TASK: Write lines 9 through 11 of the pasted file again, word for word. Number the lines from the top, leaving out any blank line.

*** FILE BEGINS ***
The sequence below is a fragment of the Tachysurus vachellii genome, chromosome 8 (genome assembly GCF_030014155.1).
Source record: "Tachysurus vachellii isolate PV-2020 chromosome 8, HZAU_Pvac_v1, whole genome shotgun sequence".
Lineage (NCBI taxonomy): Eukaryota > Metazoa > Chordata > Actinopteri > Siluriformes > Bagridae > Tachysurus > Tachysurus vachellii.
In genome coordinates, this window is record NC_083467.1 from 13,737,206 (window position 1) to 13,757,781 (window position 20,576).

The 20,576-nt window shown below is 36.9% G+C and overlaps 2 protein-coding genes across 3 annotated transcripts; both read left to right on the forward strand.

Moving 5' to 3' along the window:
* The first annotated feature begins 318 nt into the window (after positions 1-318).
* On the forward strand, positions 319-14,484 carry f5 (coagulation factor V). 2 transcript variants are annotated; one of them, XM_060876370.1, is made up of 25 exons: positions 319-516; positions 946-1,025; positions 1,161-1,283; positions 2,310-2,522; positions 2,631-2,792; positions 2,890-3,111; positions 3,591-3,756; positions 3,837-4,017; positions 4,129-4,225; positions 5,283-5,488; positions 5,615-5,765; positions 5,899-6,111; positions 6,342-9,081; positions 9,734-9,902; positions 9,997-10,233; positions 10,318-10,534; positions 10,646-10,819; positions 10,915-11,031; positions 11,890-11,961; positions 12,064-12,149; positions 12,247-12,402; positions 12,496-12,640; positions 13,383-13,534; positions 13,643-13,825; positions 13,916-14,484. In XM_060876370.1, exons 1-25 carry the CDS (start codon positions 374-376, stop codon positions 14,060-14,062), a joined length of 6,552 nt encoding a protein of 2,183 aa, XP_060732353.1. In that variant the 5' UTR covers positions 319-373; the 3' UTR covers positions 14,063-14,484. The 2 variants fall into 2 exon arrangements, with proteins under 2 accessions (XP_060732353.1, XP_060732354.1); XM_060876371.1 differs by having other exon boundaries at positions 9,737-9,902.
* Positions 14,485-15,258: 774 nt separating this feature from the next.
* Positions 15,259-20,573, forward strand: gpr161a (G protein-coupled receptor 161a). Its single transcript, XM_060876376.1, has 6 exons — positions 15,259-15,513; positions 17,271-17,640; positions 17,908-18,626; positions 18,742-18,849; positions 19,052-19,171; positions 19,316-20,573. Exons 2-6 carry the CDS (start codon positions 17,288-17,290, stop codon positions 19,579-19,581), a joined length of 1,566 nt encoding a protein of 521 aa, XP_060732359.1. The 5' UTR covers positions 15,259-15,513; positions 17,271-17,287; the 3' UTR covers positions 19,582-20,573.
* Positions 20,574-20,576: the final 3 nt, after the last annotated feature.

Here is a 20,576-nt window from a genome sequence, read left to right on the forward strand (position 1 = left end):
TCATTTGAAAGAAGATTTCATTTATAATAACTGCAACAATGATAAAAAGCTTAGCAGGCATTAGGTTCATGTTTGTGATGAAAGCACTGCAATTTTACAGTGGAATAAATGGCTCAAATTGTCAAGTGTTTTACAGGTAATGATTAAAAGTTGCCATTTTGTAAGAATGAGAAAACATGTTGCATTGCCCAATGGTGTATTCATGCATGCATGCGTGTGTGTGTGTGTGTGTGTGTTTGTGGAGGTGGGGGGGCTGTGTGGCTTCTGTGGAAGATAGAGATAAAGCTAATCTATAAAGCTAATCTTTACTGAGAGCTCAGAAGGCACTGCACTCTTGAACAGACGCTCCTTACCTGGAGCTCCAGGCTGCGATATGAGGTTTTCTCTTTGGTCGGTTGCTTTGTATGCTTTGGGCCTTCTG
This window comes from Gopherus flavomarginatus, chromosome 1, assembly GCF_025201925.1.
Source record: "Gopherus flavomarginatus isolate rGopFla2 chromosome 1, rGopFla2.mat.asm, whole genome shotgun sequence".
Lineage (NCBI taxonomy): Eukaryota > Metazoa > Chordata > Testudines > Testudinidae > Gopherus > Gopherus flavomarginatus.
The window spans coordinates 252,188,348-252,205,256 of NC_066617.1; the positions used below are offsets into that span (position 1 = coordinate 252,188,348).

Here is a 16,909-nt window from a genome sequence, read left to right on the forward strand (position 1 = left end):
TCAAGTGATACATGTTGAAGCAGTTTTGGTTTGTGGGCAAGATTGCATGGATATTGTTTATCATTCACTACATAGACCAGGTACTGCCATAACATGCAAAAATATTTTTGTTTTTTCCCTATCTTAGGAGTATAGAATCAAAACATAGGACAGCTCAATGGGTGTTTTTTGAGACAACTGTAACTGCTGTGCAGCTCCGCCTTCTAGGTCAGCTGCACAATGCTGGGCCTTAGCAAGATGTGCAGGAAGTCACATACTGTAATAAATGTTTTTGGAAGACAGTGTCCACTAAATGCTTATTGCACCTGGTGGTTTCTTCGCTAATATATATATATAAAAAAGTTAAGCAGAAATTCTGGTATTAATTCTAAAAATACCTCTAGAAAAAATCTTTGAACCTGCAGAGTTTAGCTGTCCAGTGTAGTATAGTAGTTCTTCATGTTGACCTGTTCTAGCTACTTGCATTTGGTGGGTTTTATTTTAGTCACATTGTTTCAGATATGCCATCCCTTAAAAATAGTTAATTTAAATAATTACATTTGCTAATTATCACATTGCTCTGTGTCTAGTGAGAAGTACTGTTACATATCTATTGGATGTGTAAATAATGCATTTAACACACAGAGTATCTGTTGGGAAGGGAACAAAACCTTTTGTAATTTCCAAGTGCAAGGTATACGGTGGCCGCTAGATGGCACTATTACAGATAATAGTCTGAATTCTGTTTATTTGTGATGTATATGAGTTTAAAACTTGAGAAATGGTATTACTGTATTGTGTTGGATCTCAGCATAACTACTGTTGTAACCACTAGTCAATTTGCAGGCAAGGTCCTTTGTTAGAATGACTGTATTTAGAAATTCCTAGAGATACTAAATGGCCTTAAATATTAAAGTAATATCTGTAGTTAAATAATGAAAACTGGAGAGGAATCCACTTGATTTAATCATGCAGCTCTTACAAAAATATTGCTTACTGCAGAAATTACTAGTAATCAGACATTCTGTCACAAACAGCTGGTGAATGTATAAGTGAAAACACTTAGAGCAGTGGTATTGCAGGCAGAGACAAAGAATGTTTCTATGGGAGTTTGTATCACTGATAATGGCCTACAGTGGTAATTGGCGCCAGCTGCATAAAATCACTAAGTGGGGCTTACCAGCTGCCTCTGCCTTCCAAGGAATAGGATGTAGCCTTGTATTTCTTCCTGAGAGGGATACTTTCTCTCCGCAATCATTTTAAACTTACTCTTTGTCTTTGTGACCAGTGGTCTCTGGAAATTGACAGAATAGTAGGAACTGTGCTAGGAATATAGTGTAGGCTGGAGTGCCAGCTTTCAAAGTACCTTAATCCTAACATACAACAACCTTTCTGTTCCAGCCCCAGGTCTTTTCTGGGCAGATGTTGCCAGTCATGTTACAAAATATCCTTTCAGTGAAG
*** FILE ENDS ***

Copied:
* Positions 14,485-15,258: 774 nt separating this feature from the next.
* Positions 15,259-20,573, forward strand: gpr161a (G protein-coupled receptor 161a). Its single transcript, XM_060876376.1, has 6 exons — positions 15,259-15,513; positions 17,271-17,640; positions 17,908-18,626; positions 18,742-18,849; positions 19,052-19,171; positions 19,316-20,573. Exons 2-6 carry the CDS (start codon positions 17,288-17,290, stop codon positions 19,579-19,581), a joined length of 1,566 nt encoding a protein of 521 aa, XP_060732359.1. The 5' UTR covers positions 15,259-15,513; positions 17,271-17,287; the 3' UTR covers positions 19,582-20,573.
* Positions 20,574-20,576: the final 3 nt, after the last annotated feature.